Offering a radically different, touch-oriented interface, the upcoming operating system is designed for desktops, laptops, and tablets.

WINDOWS 8 Is on its way, and it will be a departure from the Windows we know and love today. That was the message Microsoft sent in a presentation given at the annual All things digital Conference held near Los Angeles in early June.

At the conference, Microsoft presented a radically re designed Windows interface: instead of the traditional desktop with windows, a taskbar, a start menu, and so on, Microsoft demonstrated an interface that looks reminiscent of Windows Phone 7, its smartphone operating system—complete with touch-friendly live tiles.

Microsoft also discussed features of the new Windows operating system during a press event at the Computex tech conference in Taiwan, showing several prototype devices on stage running the software. Tapping an icon with a finger launches the application and allows it to take up the entire screen, without the usual Windows menus, system tray, and scroll bars at the edges.

“The application comes quickly to life as Windows fades to the background,” said Michael Angiulo, Microsoft’s corporate vice president of Windows planning, hardware, and ecosystem, who demonstrated the new software at Computex.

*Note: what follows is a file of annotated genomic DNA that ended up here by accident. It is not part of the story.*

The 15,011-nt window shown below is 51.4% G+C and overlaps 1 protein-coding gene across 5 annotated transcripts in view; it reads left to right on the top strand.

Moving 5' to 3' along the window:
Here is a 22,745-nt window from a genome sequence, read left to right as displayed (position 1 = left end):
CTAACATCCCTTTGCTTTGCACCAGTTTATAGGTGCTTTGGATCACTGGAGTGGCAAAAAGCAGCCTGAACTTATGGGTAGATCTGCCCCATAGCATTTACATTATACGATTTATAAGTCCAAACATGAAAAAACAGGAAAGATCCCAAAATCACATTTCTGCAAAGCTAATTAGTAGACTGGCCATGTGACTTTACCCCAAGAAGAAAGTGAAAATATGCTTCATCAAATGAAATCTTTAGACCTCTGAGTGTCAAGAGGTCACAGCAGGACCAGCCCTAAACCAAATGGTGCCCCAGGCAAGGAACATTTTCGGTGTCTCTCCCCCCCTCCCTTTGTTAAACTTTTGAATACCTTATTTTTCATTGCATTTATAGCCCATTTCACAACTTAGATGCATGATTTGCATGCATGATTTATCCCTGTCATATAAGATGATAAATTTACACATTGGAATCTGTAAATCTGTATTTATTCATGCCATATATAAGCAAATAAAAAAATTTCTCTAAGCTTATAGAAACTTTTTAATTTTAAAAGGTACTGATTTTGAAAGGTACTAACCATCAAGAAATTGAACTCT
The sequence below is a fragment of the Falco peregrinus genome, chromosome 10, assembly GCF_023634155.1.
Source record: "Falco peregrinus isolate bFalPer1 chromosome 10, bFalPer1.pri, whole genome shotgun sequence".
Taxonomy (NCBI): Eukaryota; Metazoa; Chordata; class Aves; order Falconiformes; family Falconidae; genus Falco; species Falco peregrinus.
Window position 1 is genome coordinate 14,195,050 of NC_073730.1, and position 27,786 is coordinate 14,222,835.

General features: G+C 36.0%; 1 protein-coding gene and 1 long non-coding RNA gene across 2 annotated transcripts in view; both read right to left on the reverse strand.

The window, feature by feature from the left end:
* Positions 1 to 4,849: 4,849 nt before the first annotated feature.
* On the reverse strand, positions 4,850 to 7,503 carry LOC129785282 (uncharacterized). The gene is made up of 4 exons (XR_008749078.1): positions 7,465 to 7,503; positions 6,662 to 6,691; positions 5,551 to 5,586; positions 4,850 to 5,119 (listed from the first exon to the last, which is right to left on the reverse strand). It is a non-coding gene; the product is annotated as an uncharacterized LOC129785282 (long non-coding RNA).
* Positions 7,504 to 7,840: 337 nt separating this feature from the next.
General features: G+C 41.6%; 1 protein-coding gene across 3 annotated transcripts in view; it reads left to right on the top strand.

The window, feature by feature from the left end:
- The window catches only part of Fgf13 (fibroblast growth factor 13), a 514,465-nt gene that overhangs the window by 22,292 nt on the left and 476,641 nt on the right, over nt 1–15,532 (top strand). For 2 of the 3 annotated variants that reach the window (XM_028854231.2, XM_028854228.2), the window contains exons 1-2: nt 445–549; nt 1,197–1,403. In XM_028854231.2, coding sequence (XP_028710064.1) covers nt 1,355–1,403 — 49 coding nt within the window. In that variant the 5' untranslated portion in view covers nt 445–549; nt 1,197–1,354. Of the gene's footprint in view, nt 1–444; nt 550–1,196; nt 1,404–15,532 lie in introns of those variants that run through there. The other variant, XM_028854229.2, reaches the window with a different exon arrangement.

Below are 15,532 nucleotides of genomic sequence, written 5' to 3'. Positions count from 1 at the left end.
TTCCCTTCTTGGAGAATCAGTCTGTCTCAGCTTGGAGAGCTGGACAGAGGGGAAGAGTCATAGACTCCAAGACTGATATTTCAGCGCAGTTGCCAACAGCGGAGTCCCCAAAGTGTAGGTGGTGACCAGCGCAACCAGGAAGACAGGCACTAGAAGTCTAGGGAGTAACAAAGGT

Within a particular application, users can swipe a finger in from the right edge of the screen to make menu items for that program appear, for example, or swipe from the left side to switch between open applications.

Tile-Based Interface

Microsoft has posted a video ( that shows some of the OS’s new features. Most notably, the company says that Windows 8 is designed not only for laptops and desktops, but also for tablets (which makes sense, given its big, touch-friendly buttons and visual style). The tile-based interface replaces the traditional start menu, according to Microsoft. The video also shows regular Windows programs running in a separate, traditional desktop mode that you can switch to with just the press of a button.

The software will be compatible with all Windows 7 applications and peripherals, the company says. Still, developers will have much to learn, and Microsoft announced a new conference, called Build, that will take place in september in Anaheim, California, where they can find out more about the new OS.

Applications made specifically for Windows 8 will be a somewhat different beast: they’ll “use the power of HTML 5, tapping into the native capabilities of Windows using standard JavaScript and HTML,” the company says. It remains to be seen whether Windows 8–specific programs will be based entirely on HTML 5, JavaScript, and other Web technologies, or whether they’ll also have tie-ins to more-traditional app-development tools that Microsoft offers.

What’s interesting about Windows 8 is that it’s another step toward making PCs more tabletlike. Apple is making Mac OS X more iPad-like with Lion’s iOS-inspired features, though Windows 8 seems to go one step further in merging the tablet and the PC. There will probably be some resistance to these changes, and we’ll have to wait and see how everything turns out in practice, but the writing is on the wall.



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